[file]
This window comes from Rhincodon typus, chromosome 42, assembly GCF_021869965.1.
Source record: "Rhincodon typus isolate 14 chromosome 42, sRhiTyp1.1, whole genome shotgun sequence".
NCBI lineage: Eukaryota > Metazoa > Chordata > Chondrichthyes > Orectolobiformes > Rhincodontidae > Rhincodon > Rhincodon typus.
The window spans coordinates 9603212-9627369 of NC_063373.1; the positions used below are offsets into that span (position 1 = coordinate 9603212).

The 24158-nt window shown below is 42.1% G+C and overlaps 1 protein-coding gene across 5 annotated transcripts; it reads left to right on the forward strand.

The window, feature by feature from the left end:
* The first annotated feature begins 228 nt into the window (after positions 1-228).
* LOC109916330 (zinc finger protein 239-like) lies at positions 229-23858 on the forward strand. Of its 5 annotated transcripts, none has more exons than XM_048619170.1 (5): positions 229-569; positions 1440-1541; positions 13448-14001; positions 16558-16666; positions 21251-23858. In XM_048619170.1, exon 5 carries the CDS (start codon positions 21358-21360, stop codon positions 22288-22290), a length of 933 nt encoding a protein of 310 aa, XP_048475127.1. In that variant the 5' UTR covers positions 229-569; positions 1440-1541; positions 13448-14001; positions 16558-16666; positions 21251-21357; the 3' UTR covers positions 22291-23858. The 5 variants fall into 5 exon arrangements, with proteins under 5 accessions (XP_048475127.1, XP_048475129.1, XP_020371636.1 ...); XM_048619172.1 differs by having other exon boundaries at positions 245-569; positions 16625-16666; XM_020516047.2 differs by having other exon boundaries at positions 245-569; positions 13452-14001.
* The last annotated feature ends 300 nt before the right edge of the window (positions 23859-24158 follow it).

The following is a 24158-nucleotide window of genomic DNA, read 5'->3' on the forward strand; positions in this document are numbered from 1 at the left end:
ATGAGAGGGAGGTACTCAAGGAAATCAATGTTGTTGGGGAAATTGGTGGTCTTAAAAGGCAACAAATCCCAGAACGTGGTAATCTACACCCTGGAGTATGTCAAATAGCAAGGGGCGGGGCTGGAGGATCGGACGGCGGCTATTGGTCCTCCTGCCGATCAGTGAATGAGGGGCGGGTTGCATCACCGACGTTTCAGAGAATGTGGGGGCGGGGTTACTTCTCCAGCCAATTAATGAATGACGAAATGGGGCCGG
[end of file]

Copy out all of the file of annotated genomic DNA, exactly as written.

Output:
This window comes from Rhincodon typus, chromosome 42, assembly GCF_021869965.1.
Source record: "Rhincodon typus isolate 14 chromosome 42, sRhiTyp1.1, whole genome shotgun sequence".
NCBI lineage: Eukaryota > Metazoa > Chordata > Chondrichthyes > Orectolobiformes > Rhincodontidae > Rhincodon > Rhincodon typus.
The window spans coordinates 9603212-9627369 of NC_063373.1; the positions used below are offsets into that span (position 1 = coordinate 9603212).

The 24158-nt window shown below is 42.1% G+C and overlaps 1 protein-coding gene across 5 annotated transcripts; it reads left to right on the forward strand.

The window, feature by feature from the left end:
* The first annotated feature begins 228 nt into the window (after positions 1-228).
* LOC109916330 (zinc finger protein 239-like) lies at positions 229-23858 on the forward strand. Of its 5 annotated transcripts, none has more exons than XM_048619170.1 (5): positions 229-569; positions 1440-1541; positions 13448-14001; positions 16558-16666; positions 21251-23858. In XM_048619170.1, exon 5 carries the CDS (start codon positions 21358-21360, stop codon positions 22288-22290), a length of 933 nt encoding a protein of 310 aa, XP_048475127.1. In that variant the 5' UTR covers positions 229-569; positions 1440-1541; positions 13448-14001; positions 16558-16666; positions 21251-21357; the 3' UTR covers positions 22291-23858. The 5 variants fall into 5 exon arrangements, with proteins under 5 accessions (XP_048475127.1, XP_048475129.1, XP_020371636.1 ...); XM_048619172.1 differs by having other exon boundaries at positions 245-569; positions 16625-16666; XM_020516047.2 differs by having other exon boundaries at positions 245-569; positions 13452-14001.
* The last annotated feature ends 300 nt before the right edge of the window (positions 23859-24158 follow it).

The following is a 24158-nucleotide window of genomic DNA, read 5'->3' on the forward strand; positions in this document are numbered from 1 at the left end:
ATGAGAGGGAGGTACTCAAGGAAATCAATGTTGTTGGGGAAATTGGTGGTCTTAAAAGGCAACAAATCCCAGAACGTGGTAATCTACACCCTGGAGTATGTCAAATAGCAAGGGGCGGGGCTGGAGGATCGGACGGCGGCTATTGGTCCTCCTGCCGATCAGTGAATGAGGGGCGGGTTGCATCACCGACGTTTCAGAGAATGTGGGGGCGGGGTTACTTCTCCAGCCAATTAATGAATGACGAAATGGGGCCGG